Super Bowl XLI
Chicago Bears vs. Indianapolis Colts
Heading into Conference Championship weekend, I was 7-1. Four-and-oh on Wild Card Weekend, 3-1 in the Divisional Playoff round. The wheels came off two weeks ago when I picked New Orleans to beat Chicago and Our Boys to beat That Other Team. That makes me 7-3 heading into Super Bowl XLI.
Most of what I've heard this week, usually couched in some ridiculous analogy, like there's a better chance that Blue Man Group changes colors, is that the Bears have no chance to win. Sounds a little like the talk prior to Super Bowl XXXVI, when the Patriots were a 14-point underdog to St. Louis. Chicago is a mere 7-point dog to the Colts.
"Any team can beat any other on any given Sunday."
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Chicago Bears (15-3) vs. Indianapolis Colts (15-4)
Sunday, February 4, 6:25 p.m.
So how can Chicago possibly win their first Super Bowl in 21 years? They do three things very well, and, as it happens, two of them are things the Colts aren't particularly good at stopping.
The first thing Chicago does well is run the ball. No, they didn't crush any records or lead the league, but they're solid and consistent, and the Bears offensive line blocks very well. Thomas Jones was 11th in the league (1,210 yards) in rushing during the regular season and he had just 1 fumble. Second-stringer Cedric Benson added 647 yards. Both backs averaged 4.1 yards per carry and each had 6 touchdowns.
Jones amassed 123 yards (6.5 avg, 2 TDs) against New Orleans in the NFC Championship. Benson tacked on 60 yards and 6 points.
One thing that makes these guys so effective while not registering Pro Bowl numbers is field position, which leads to the other two things the Bears do well: Special teams and turnovers.
Specials teams is the other area where Indianapolis is particularly weak, evidence Ellis Hobbs returning kickoff after kickoff for huge runbacks. Bad new for the Colts: Chicago has Devin Hester, a rookie who broke the NFL record for returns for touchdowns (6).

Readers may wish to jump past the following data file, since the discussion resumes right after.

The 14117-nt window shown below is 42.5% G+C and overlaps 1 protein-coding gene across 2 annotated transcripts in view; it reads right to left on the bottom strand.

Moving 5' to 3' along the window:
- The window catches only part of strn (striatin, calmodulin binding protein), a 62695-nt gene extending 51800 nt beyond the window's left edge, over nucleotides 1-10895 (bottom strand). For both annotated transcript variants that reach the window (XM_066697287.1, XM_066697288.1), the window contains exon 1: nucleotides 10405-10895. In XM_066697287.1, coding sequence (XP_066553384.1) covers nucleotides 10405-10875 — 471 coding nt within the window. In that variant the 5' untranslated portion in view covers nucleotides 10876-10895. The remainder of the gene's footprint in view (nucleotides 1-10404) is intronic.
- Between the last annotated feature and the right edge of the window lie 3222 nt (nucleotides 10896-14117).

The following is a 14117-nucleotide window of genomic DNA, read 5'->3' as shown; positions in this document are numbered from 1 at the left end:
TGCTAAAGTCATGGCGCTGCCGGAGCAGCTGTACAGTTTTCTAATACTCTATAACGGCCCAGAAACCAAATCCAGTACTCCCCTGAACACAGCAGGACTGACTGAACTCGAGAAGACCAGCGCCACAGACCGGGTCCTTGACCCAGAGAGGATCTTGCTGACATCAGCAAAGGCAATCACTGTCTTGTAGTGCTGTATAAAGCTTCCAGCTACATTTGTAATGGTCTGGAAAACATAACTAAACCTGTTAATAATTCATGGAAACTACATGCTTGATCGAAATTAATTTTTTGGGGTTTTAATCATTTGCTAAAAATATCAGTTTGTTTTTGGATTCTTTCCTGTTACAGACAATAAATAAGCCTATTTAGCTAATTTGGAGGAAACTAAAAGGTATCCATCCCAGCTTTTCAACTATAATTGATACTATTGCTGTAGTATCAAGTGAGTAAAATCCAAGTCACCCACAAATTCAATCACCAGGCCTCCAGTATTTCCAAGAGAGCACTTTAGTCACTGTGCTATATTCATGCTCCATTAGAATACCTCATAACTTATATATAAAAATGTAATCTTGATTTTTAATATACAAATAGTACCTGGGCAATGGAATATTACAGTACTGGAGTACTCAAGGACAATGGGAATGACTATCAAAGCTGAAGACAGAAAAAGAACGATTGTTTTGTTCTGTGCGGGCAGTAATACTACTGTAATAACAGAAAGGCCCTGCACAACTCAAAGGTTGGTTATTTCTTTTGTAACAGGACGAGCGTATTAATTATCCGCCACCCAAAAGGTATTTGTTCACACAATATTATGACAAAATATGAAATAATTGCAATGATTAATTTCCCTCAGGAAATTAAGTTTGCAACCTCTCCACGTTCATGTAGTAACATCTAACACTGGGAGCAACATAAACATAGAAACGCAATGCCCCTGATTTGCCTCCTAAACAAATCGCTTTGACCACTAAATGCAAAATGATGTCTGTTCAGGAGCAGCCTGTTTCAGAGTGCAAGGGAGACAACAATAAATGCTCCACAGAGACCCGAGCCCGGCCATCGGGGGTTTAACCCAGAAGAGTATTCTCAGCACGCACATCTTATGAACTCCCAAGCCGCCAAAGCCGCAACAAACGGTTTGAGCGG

The Bears forced a league tops 44 turnovers, 24 interceptions (second only to Baltimore's 28) and 20 fumbles, best in the league. Forced turnovers and great special teams returns equal one thing: field position, and field position is the other factor I alluded to earlier why Chicago's running backs are dangerous and have good-but-not-great numbers. Running backs are always more dangerous on a short field. They can run lots of plays to wear down a defense, take a lot of time of the clock, keep the opposing offense off the field, and still put points on the board.
That's key, because the Bad News for the Bears is that Rex Grossman is still their quarterback. As good as the Bears were forcing turnovers, Grossman was worse allowing them: 20 interceptions and 5 lost fumbles (8 total). Thirteen teams had the same number or fewer turnovers than Grossman, one of them being Indianapolis (9 interceptions, 10 fumbles).
Until the AFC title game, the Colts hadn't been particularly careful with the ball in the postseason with 6 interceptions and 0 fumbles in three games (while picking off 5 and forcing 3 fumbles). Turnovers turn tides in big game, and that will be a statistic to watch. For comparison, in Chicago's two games, the Bears have given up just two turnovers, both Grossman's, an interception and a fumble, both against Seattle, while forcing 2 fumbles and making 3 picks.